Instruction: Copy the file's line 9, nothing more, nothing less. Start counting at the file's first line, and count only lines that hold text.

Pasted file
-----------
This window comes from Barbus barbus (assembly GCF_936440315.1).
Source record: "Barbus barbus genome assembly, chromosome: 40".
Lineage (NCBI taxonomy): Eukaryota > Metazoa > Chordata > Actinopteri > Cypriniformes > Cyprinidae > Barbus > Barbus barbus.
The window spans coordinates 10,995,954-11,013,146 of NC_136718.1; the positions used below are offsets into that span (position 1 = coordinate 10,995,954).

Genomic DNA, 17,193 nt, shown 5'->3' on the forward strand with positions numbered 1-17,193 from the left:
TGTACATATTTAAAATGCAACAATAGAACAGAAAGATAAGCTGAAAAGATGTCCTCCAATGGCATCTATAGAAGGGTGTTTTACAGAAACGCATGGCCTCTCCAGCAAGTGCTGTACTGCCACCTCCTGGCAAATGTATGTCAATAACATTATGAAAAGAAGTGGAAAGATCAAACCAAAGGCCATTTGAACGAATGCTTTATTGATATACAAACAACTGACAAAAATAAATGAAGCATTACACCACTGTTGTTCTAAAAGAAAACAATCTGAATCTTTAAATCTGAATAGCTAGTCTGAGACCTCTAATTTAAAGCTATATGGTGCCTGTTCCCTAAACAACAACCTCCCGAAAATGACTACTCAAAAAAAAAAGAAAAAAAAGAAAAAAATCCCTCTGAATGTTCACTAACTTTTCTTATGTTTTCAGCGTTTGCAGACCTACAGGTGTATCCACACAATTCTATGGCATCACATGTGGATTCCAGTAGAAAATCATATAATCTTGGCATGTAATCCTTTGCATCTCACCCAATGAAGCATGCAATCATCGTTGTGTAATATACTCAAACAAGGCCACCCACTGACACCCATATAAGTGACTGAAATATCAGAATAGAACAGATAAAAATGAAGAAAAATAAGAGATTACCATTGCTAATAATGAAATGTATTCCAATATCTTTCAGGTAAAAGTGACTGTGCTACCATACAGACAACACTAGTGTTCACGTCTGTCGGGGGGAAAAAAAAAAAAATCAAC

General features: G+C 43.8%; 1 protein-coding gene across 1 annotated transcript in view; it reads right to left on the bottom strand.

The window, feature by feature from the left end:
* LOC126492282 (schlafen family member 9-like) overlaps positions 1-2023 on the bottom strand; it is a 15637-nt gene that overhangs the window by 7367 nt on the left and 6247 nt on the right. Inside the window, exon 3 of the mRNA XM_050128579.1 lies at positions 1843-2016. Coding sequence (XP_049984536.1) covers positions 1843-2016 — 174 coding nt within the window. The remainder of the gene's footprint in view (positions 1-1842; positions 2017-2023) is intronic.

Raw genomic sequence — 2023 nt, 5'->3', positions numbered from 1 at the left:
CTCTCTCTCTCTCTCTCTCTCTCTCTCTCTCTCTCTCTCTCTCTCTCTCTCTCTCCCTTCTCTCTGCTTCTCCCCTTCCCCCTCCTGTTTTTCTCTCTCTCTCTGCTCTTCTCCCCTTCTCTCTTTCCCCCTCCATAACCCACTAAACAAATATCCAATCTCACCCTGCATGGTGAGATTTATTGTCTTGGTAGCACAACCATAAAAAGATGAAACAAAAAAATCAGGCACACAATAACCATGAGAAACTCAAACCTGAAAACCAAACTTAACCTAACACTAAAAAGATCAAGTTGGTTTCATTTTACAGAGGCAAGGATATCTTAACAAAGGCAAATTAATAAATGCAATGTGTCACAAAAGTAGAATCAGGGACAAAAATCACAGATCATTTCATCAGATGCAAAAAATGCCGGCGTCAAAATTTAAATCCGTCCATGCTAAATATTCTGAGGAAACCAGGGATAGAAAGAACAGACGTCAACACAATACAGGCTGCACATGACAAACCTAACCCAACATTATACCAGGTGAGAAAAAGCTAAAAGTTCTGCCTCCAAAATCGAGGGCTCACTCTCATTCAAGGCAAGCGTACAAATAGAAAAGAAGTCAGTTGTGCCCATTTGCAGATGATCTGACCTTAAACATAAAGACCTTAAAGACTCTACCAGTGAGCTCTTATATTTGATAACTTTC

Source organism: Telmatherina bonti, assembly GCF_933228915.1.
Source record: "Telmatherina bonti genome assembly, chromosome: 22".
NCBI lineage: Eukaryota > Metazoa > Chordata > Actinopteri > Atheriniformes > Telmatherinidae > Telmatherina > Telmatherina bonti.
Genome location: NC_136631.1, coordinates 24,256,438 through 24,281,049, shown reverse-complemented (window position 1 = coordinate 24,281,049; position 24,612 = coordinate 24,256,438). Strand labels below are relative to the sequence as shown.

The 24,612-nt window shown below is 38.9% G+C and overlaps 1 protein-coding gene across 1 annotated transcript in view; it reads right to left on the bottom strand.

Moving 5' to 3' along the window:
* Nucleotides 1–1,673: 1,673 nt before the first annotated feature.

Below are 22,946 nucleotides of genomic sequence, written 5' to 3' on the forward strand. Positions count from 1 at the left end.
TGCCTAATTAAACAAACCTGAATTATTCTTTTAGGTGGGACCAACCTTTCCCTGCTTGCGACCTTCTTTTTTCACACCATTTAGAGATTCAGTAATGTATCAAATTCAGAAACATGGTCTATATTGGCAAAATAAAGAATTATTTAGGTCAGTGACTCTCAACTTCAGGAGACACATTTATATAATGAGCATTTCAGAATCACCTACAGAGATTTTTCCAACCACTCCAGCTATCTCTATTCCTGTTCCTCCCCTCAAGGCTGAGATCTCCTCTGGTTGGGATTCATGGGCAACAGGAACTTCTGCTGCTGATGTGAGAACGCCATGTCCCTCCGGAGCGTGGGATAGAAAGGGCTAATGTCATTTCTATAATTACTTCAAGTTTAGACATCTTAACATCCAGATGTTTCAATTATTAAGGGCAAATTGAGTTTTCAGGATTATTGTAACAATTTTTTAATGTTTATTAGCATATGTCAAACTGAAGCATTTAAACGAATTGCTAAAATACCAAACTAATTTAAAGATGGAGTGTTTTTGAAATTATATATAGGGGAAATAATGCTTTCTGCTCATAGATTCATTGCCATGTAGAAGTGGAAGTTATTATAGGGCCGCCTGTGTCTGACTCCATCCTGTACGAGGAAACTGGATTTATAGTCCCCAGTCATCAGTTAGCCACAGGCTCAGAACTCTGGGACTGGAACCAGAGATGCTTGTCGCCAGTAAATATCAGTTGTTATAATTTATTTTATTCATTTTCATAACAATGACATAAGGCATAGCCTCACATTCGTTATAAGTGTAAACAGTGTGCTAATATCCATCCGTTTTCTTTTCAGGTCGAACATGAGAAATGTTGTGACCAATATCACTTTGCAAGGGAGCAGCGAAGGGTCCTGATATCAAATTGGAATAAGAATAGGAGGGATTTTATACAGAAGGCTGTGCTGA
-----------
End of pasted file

* LOC126492282 (schlafen family member 9-like) overlaps positions 1-2023 on the bottom strand; it is a 15637-nt gene that overhangs the window by 7367 nt on the left and 6247 nt on the right. Inside the window, exon 3 of the mRNA XM_050128579.1 lies at positions 1843-2016. Coding sequence (XP_049984536.1) covers positions 1843-2016 — 174 coding nt within the window. The remainder of the gene's footprint in view (positions 1-1842; positions 2017-2023) is intronic.